A few days ago, a friend of mine sent me a video. (Thanks, Beth!) It profiled Kevan Chandler, a young man who is a wheelchair user because he is affected by Spinal Muscular Atrophy. Kevan loves to travel, but because of his disability, he was limited to only going to places that were wheelchair friendly. That is until recently.
Some of Kevan’s rather ingenious friends put together a makeshift backpack that Kevan can sit in. His friends take turns carrying him wherever he wants to go on their backs. Recently the group traveled through Europe, to England, Ireland, and France. Kevan was included in everything. He saw the same sights his friends did, without the limits of inaccessibility. The same group will soon travel to China.
A few days after I saw the video, in a 225 to 192 vote, the United States House of Representatives passed H. R. 620, the ADA Education and Reform Act. According to an article in Newsweek, the bill would effectively gut the Americans with Disabilities Act that was passed in 1990, by giving businesses 60 days to devise a plan to fix the problem and another 120 days to implement what it would take to get up to ADA standards. More succinctly it gives businesses that violate the ADA in terms of access a six-month “notice and cure” period before they can be sued for ADA noncompliance. Proponents of this bill say that it will stop the random drive-by lawsuits that some unethical lawyers file when they see a business that is not accessible. Disability advocates like myself cry “foul” and fear that this bill will give business owners an excuse not to make their places of businesses as accessible as they should be. There is less of a fear that businesses will be sued at all. The Americans with Disabilities Act has been a federal law for almost 28 years.
Representative Jim Langevin, the first member of the House of Representatives who is a quadriplegic, vehemently gave testimony opposing this legislation. He was injured by a stray bullet in 1980 when he was just 16 years old, a full 10 years before the ADA was passed. In his testimony, he says he remembers the days before the ADA when he was excluded from restaurants, movie theaters, and sporting events when the venue was not accessible. He went on to say that this bill “unravels the core promise of the ADA, that a disability, visible or invisible, can never be grounds to justify or tolerate discrimination.” He reminded his fellow representatives that the ADA “brought hope, dignity, and opportunity to people with disabilities.” He concluded by saying that people with disabilities, including himself, are tired of defending ourselves against efforts to weaken our rights and that this legislation turns back the clock on disability rights in America. And I unfortunately agree. A watered-down version of the ADA feels like the House is telling people with disabilities that they need to sit at the back of the bus or that there should be separate water fountains for us to drink from.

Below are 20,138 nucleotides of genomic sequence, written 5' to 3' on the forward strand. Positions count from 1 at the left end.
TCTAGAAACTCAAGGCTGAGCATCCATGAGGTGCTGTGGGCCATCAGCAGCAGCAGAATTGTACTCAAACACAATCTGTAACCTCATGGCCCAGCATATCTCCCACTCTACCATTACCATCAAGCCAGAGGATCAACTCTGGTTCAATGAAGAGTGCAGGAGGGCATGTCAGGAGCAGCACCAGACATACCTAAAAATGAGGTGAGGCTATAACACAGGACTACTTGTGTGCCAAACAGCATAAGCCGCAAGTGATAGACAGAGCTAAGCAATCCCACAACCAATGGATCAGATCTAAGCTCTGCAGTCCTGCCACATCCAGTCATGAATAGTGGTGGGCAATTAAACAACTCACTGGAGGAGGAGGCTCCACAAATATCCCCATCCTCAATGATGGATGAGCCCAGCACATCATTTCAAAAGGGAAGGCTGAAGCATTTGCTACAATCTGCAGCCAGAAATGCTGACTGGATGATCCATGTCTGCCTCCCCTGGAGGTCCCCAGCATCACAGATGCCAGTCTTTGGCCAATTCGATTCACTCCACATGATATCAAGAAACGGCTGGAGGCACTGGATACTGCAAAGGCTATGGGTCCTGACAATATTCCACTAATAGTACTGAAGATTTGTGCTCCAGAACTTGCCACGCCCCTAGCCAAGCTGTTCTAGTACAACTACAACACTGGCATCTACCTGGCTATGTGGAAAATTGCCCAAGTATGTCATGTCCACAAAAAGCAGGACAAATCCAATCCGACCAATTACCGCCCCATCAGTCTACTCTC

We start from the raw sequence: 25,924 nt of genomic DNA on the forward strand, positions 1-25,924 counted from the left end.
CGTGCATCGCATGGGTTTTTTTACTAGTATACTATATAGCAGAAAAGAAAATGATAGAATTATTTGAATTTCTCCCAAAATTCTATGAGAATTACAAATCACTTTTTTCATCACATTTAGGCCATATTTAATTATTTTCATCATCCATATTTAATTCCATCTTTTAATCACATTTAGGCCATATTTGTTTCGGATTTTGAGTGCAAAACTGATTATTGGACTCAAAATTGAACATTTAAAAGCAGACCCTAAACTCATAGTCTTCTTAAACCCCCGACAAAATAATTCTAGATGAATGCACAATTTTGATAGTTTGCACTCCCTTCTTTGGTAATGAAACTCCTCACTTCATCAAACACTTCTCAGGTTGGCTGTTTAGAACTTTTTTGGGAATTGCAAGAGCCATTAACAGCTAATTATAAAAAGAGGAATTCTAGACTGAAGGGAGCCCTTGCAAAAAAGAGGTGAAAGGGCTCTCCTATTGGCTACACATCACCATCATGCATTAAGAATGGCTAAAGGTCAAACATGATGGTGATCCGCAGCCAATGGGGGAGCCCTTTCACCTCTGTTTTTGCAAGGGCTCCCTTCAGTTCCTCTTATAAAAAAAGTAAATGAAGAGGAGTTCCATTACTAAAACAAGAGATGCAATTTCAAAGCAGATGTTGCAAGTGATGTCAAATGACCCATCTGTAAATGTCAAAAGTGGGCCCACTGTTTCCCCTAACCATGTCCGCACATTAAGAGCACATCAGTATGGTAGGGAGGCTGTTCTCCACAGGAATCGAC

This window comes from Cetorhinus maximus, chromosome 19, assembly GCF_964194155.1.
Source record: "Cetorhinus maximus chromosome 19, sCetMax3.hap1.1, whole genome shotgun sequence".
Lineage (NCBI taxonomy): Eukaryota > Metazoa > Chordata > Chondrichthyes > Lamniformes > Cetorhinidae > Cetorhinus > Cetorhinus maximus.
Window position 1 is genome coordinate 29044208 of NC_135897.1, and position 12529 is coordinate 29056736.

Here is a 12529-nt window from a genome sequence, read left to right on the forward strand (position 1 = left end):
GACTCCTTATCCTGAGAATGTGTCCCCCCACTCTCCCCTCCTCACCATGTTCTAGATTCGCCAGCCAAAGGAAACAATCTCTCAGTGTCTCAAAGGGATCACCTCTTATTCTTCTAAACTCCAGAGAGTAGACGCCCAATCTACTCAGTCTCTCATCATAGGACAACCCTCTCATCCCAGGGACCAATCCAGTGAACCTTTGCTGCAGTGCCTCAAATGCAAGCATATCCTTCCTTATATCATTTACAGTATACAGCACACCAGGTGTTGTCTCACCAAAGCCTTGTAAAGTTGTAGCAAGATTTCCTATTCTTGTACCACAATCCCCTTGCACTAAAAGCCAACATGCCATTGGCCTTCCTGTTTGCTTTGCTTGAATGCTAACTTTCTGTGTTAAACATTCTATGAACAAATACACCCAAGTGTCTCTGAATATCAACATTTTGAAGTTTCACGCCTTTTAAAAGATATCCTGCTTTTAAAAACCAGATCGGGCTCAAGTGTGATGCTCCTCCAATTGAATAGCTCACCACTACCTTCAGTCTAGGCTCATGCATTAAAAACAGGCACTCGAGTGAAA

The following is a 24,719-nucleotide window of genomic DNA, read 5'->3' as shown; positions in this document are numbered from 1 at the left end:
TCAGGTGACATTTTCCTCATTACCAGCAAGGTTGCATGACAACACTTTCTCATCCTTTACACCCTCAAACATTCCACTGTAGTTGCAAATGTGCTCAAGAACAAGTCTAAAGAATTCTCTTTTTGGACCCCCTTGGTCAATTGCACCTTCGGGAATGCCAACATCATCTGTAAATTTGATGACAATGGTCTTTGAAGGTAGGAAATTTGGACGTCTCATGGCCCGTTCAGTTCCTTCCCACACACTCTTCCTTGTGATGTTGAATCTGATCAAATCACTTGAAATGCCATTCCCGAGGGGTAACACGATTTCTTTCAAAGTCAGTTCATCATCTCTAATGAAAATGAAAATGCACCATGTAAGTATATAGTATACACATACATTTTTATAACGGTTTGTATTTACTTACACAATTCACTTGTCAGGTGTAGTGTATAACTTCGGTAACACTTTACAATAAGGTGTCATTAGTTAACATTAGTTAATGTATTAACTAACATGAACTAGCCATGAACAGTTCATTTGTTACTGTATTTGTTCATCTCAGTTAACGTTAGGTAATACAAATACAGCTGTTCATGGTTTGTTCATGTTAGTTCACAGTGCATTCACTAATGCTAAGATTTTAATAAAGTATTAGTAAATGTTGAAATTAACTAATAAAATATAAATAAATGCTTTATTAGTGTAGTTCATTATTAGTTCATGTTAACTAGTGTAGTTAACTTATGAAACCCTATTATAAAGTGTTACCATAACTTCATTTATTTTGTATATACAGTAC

As always, people from ADAPT, the grassroots disability rights organization were there right before this vote was taken. People who are blind and deaf and use wheelchairs and have a whole host of other disabilities were up in the gallery of the House of Representatives literally shouting “Don’t take our rights away!” They were all arrested for their efforts.
According to Rachel Maddow, the reason that most Americans are totally unaware of this bill is that there are no politicians that campaign and say “Send me to Washington, I am going to stick it to people with disabilities. They don’t want to brag about this to the people back home. They like to do these things quietly.”
Maybe that explains why there was not much media coverage of this issue.
Of his travels in a makeshift backpack, Kevan Chandler says “We redefined accessibility. Everything became accessible because we did things differently.” I think it is interesting that I had that same thought in the summer of 1990, in the weeks following the passage of the Americans with Disabilities Act.
Many times I have said that disability has an open enrollment policy. Anyone is a slip on the ice or a stroke away from being in the same position that I am in. Life can change forever in a split second.
Mr. Chandler goes on to say, “We can’t do this alone. Whether it is a trip or it is life, we need each other.” Kevan had his good friends carry him on their backs through several European countries. Their efforts enabled him to go places that he could not have gone on his own. And he is right. We need each other.
Please, friends, when the time comes, call your senators and urge them to leave the Americans with Disabilities Act intact. In my opinion, inclusion and empowerment are essential for people with disabilities to thrive.
We can’t do this alone.